Another example of psychological torture involved forcing me to perform scenarios dictated by the Revolutionary Guards interrogators in front of the camera. Although the interrogation team had promised me these films would never be aired on TV, and they would only be shown to regime officials to receive a larger budget for their “Gerdaab” project. However, I found out later on that the films were shown numerous times on state television during the seventh day funeral service for my father. This resulted in severe emotional pain for my family. My mother suffered from a heart attack after seeing my picture and false confessions on television. Some of the confession they forced me to make were so ridiculous and far-fetched that they are not even possible.
For example, they asked me to falsely confess to purchasing software from the UK and then posting on my website for sale. I was forced to add that when somebody visited my website, the software would be, without his/her knowledge, installed on their computer and would take control of their webcam, even when their webcam is turned off. Although I told them that what they were suggesting was impossible from a technological point of view, they responded that I should not concern myself with such things.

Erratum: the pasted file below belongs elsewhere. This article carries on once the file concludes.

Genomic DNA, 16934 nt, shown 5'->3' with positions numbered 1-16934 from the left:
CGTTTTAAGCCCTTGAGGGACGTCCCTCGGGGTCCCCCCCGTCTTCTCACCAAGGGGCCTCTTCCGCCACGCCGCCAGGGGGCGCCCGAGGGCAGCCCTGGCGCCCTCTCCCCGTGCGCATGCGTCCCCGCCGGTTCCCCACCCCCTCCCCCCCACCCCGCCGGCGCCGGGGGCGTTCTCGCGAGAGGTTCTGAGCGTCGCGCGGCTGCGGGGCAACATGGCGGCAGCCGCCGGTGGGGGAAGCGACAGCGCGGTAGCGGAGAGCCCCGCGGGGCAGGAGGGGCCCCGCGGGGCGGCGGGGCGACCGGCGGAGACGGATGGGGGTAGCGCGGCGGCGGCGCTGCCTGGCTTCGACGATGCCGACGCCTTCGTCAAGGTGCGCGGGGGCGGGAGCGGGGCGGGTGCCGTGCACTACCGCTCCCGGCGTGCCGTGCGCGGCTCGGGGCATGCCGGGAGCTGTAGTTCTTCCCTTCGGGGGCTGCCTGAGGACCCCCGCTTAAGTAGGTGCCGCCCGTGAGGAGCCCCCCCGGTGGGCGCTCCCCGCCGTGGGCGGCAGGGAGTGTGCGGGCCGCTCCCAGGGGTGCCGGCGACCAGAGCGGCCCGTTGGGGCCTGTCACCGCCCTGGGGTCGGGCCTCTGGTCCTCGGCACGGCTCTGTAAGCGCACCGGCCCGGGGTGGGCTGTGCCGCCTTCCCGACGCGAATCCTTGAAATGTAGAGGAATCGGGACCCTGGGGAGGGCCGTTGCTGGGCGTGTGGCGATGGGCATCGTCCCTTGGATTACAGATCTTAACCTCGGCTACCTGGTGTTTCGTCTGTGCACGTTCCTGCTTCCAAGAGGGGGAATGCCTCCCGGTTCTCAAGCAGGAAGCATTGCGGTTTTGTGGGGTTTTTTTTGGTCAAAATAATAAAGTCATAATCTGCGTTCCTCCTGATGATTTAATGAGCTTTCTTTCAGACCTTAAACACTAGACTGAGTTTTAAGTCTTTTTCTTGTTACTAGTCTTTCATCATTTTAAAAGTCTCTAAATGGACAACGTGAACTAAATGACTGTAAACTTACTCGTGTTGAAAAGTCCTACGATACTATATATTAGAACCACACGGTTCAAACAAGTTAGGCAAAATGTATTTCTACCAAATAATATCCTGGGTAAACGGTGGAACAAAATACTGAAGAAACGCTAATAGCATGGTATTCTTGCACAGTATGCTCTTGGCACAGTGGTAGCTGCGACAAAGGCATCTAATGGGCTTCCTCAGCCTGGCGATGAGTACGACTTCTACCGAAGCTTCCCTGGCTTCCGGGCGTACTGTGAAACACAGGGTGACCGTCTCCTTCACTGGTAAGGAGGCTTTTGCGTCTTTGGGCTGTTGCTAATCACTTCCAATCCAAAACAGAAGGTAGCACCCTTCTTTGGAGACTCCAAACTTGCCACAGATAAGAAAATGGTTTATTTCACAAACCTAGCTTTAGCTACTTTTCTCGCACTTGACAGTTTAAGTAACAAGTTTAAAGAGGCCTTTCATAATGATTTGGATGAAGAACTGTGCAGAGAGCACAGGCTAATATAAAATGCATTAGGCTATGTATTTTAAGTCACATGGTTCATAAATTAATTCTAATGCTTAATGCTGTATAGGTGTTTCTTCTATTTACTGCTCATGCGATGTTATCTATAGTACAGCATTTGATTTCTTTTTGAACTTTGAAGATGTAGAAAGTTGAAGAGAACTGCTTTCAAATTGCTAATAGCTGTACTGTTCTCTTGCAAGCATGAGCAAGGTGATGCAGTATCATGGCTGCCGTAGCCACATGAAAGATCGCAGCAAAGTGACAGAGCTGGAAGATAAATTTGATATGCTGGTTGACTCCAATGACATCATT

I was promised in the presence of the magistrate assigned to the case that if I participate in their false televised confession, they would release me conditionally or on bail until the court date. They also promised that I will enjoy the maximum leniancy in the prosecution case. I was promised I would receive a maximum of two years in prison. These promises were repeated many times, however, after the end of the filming sessions, they did not honour any of their promises.
Based on the above information, I have been subject to various forms of psychological and physical torture in violation of sections 1-9, 14-17 and article 1 of the “Ban the Torture Act.” [The act] was passed by parliament in 2004. According to article 4 of the act, the confessions I made are not admissible, and I made the majority of the confessions to alleviate the pressure on my family and friends.
After 17 months of “temporary” detention, I am still in a state of limbo. I have never been allowed to meet with my lawyer. Given the size of the case, and the nature of the accusations against me, I need a computer expert trusted by the judiciary with access to my lawyer. I also need a place equipped with technical facilities (such as internet) to prepare my defense. Therefore, I would like to ask that my request regarding release on bail or bond be granted, and that I will be provided with the above-mentioned facilities.
March 13, 2010
Translation by Persian2English